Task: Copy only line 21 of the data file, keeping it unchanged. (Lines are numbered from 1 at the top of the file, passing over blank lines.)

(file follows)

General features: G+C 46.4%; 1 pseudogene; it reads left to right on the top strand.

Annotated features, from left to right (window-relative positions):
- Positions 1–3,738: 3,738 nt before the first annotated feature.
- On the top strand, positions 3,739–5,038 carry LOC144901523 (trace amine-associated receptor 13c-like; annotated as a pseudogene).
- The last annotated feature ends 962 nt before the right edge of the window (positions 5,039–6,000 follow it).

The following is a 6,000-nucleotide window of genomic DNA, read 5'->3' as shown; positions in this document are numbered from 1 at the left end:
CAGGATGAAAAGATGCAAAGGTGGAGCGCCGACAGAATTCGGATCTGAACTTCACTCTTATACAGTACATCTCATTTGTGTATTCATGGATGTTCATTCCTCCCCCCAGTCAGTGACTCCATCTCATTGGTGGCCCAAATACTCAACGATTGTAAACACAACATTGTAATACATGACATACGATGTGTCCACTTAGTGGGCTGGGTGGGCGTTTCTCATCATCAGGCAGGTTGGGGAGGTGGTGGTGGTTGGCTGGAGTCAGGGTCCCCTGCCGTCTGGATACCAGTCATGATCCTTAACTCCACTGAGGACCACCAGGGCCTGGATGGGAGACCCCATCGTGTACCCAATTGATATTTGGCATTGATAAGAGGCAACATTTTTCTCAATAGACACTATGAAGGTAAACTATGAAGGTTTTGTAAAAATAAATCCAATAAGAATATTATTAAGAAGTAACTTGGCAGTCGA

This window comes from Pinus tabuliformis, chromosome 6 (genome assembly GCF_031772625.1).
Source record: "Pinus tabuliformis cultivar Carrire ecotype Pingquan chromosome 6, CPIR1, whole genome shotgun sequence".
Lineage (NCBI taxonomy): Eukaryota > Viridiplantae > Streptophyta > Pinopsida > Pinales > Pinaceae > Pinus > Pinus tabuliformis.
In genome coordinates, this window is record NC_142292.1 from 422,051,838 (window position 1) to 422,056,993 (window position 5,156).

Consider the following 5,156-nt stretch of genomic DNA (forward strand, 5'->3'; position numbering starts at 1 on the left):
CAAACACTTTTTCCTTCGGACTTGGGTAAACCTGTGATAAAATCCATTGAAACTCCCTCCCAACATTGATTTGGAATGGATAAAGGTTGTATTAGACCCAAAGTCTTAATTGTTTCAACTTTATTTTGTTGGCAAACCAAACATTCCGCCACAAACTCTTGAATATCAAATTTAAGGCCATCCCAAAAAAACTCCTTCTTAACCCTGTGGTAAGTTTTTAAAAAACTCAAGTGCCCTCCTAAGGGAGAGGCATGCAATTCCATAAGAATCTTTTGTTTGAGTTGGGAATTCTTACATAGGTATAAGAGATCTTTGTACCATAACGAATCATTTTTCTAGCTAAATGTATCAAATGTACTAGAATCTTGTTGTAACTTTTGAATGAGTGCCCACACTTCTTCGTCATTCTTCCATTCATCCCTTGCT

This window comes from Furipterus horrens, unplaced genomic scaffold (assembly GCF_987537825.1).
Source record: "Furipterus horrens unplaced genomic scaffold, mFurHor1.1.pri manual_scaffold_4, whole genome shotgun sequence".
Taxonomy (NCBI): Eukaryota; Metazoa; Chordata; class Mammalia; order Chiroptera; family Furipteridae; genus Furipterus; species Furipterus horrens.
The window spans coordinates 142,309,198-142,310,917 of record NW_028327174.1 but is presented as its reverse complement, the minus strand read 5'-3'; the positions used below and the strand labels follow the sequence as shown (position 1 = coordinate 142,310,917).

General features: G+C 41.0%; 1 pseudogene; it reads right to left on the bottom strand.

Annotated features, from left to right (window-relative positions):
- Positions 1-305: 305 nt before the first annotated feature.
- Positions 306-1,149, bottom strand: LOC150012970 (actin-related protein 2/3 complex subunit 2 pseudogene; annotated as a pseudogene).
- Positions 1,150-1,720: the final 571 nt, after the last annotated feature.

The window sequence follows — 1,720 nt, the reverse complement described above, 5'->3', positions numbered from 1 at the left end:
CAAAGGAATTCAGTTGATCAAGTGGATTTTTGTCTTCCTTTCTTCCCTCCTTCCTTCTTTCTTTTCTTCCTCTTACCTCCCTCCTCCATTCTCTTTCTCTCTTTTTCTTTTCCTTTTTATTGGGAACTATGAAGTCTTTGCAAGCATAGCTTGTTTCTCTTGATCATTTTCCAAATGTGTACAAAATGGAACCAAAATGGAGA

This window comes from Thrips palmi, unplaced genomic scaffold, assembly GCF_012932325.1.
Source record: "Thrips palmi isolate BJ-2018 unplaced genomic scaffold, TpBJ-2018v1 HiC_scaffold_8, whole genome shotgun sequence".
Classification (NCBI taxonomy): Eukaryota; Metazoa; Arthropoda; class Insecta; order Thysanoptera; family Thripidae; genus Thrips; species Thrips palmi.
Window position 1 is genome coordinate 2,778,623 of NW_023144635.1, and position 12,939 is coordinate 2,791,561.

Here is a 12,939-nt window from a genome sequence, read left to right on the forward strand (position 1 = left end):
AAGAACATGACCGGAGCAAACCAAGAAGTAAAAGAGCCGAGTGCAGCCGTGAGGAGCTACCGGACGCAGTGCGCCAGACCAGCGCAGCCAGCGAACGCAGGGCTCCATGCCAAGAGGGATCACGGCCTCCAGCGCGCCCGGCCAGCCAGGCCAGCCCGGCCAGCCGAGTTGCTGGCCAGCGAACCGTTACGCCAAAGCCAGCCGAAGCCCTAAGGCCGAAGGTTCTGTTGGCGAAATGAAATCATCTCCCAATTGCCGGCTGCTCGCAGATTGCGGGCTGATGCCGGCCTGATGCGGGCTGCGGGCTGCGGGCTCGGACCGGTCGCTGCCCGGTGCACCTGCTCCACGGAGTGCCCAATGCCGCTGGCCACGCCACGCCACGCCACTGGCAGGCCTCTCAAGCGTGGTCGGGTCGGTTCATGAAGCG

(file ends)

- Positions 306-1,149, bottom strand: LOC150012970 (actin-related protein 2/3 complex subunit 2 pseudogene; annotated as a pseudogene).